- Lack of clear review agenda and questions. Every RFP and proposal circumstance is different, and it is a sin to use your boilerplate review goals and cookie-cutter approach for every review. Instead, tailor the review goals to match the exact stage this proposal is on. Ask the smart reviewers to vet some of the specific solutions your team has developed. Don’t forget to tell about your struggles to the reviewers, such as not knowing where to cut text to come under the page count. Ask to help you with articulating the specific benefits of your approach.
- Failing to tell the reviewers to roll up their sleeves and fix stuff. Many proposal managers don’t feel empowered to manage the reviewers and ask them to do stuff for the proposal instead of just critiquing the writers’ work. They fail to use the power of the review team to come in and fix whatever is broken or incomplete. The reviewers are there for the day with their cell phones and email, connected to the rest of the world. Sure they can not only instruct the proposal team to get the answers, but also issue data calls and get some answers on their own. Also, the reviewers should not forget to caucus at the end of the review and prioritize the topmost issues that require fixing in order to get the proposal to the winning quality.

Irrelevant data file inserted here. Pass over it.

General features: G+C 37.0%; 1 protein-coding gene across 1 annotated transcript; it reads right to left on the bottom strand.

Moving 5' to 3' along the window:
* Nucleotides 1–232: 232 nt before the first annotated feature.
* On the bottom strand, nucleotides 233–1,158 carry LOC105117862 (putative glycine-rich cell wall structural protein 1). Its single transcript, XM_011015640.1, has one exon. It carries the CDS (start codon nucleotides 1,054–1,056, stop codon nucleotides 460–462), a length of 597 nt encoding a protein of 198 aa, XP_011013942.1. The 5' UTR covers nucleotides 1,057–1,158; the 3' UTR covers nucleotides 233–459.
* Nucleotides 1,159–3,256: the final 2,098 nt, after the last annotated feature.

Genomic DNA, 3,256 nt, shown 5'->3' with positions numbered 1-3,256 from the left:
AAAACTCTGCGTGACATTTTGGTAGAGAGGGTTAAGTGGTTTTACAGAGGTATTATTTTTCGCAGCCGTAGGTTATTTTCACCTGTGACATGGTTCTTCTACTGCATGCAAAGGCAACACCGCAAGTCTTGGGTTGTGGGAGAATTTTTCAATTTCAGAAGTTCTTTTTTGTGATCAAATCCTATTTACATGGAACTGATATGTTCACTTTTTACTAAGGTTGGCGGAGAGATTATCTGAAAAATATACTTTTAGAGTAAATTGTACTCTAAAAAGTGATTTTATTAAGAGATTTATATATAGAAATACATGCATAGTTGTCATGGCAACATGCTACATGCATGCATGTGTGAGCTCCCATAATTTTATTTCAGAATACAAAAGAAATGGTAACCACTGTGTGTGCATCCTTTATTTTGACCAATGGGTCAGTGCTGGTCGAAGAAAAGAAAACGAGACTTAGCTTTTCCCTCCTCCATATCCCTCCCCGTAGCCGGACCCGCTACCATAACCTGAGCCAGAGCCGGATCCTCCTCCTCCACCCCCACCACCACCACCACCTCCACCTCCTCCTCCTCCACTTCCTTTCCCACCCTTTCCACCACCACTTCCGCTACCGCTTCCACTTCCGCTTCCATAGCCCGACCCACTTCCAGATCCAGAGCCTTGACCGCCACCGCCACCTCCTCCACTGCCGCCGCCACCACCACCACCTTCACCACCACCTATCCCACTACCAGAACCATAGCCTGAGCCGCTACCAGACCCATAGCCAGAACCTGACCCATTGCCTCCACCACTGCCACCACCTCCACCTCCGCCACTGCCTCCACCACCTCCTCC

- Not issuing specific reviewer assignments. Proposal managers who fail to determine which sections each reviewer should look at first risk getting something like ten redlines of the executive summary, five redlines of the technical section, two redlines of the management section, and none for their resumes, past performance, and other important proposal pieces nobody likes to read. Reviewers should have specific assignments to ensure the entire proposal document gets the scrutiny it deserves.
- Leaving the reviewers to run the show, instead of being in charge. Many proposal managers are products of their company cultures where they report to the review teams and not the other way around. The review teams composed of senior management are clearly in charge and come down from on-high like a ton of bricks on the proposal team’s heads, playing a higher authority’s role on the proposal. Some proposal managers even have to report how they have addressed every single comment by keeping painstaking track of the reviewers’ feedback in a spreadsheet. As if they had plenty of free time to do this rather than work on the actual proposal. The reviewers should be supporting the proposal manager, instead of the other way around. At many companies, proposal managers are not welcome to participate in the reviewers’ caucus and are only invited to the review debrief. The most useful information, however, comes from the debates between t he reviewers during the caucus prior to the authors debrief, instead of only getting the valuable consensus data at the end. Leaving the decision of whether a proposal manager should attend the caucus to the reviewers is a mistake.
Avoid these sins, and your reviews will result in improving your proposals’ quality. You may also want to invest in inviting a professional reviewer.